Recent work stems from an ongoing
interest in memory; how we classify, organize and memorialize events of our lives. As humans we have the unique ability to recall, preserve, sometimes with great detail, complex memories. These may be classified as biological (DNA), geological (earth from which we are realized and the clay medium), ethnic, cultural, familial and personal. I refer to this organization as a "taxonomy of memory": a method of naming and classifying memory and its constructs.
I think of memory as a layers of information, each level inparting bits of information crutial to our consciousness and a means to our immortality. This information comes to the surface and fades away: some of this information we remember from actual experiences or sense from some source, but other information we recall has a deeper and unexplainable locus. I view my work as a metaphor for these ideas. My work tells stories or describes memories, the details of which are imparted bit by bit in layers.I am interested in how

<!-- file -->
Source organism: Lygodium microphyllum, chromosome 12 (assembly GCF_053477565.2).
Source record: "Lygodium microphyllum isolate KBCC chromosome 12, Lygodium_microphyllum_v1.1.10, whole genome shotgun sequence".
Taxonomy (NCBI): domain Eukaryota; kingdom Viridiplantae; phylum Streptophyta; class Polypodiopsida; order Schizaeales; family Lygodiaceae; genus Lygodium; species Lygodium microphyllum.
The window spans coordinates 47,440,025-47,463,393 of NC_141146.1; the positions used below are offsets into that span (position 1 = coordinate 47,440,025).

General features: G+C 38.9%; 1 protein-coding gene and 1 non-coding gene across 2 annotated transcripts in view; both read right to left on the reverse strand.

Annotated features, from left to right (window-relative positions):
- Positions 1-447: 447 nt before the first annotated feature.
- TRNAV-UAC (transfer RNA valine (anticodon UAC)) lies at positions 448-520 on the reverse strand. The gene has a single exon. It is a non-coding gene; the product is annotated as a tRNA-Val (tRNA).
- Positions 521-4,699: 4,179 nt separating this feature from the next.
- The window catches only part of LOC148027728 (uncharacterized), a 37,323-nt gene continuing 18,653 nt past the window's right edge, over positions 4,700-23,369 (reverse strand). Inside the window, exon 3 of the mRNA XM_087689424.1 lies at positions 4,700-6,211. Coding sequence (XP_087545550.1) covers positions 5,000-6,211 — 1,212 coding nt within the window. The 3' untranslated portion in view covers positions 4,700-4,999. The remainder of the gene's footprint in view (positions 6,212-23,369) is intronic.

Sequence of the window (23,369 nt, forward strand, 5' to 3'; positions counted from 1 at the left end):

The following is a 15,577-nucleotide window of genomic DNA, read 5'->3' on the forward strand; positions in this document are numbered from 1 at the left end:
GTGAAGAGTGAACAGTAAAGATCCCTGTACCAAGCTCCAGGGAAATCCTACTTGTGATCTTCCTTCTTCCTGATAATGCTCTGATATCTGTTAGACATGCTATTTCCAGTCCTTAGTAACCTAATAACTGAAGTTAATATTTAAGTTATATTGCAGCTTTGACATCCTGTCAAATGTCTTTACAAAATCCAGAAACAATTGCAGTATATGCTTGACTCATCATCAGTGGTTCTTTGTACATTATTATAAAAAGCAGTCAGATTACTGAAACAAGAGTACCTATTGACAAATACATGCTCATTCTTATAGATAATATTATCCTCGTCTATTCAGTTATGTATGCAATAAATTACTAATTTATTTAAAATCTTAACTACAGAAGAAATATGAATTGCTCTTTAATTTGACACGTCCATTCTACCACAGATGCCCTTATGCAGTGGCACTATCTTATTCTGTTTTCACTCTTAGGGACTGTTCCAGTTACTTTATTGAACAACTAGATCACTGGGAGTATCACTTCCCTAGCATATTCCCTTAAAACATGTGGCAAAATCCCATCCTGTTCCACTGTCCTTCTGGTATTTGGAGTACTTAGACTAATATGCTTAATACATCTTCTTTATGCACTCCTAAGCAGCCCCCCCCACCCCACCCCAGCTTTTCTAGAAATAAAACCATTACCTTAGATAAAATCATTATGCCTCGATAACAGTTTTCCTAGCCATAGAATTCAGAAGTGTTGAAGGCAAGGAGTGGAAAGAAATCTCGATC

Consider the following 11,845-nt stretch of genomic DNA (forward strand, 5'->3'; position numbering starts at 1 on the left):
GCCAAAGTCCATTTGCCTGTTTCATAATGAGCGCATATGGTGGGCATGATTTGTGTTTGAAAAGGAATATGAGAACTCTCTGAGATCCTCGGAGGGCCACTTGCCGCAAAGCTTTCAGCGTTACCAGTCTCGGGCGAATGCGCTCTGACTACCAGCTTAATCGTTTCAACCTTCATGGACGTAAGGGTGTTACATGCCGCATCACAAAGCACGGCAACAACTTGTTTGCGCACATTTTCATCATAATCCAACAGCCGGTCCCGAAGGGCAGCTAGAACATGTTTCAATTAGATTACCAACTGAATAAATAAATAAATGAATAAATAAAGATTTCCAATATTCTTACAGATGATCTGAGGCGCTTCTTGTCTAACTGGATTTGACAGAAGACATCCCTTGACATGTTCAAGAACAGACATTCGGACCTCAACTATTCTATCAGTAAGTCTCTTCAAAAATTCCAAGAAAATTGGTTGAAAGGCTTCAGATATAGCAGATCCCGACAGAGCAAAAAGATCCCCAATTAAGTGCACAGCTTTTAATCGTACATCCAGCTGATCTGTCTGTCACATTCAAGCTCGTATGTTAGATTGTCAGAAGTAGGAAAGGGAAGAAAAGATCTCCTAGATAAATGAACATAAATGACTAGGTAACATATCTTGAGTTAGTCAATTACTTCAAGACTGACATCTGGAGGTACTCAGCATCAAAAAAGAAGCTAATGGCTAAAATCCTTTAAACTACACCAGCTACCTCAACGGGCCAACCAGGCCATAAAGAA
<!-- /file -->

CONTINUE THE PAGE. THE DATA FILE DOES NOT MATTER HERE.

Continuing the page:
memory is preserved and how layers, like a pearl, form sometimes
confusing or false memories. After the actual living of an event, we often
change and mold the memory into a more palatable or manageable
one, something we can better cope with or understand or compartmentalize.
The first layer of these memories is present in the clay material, which imparts its own geological memory or DNA. In its smallest grain, clay can impart its own story where it was made and from what materials it was made. The form tells more information, the imagery relates more of the story, and the surfaces relate even more information until the story or memory is fully realized. I do this all with the understanding that the story.memories may be read or interpreted differently based on the cultural background of the viewer.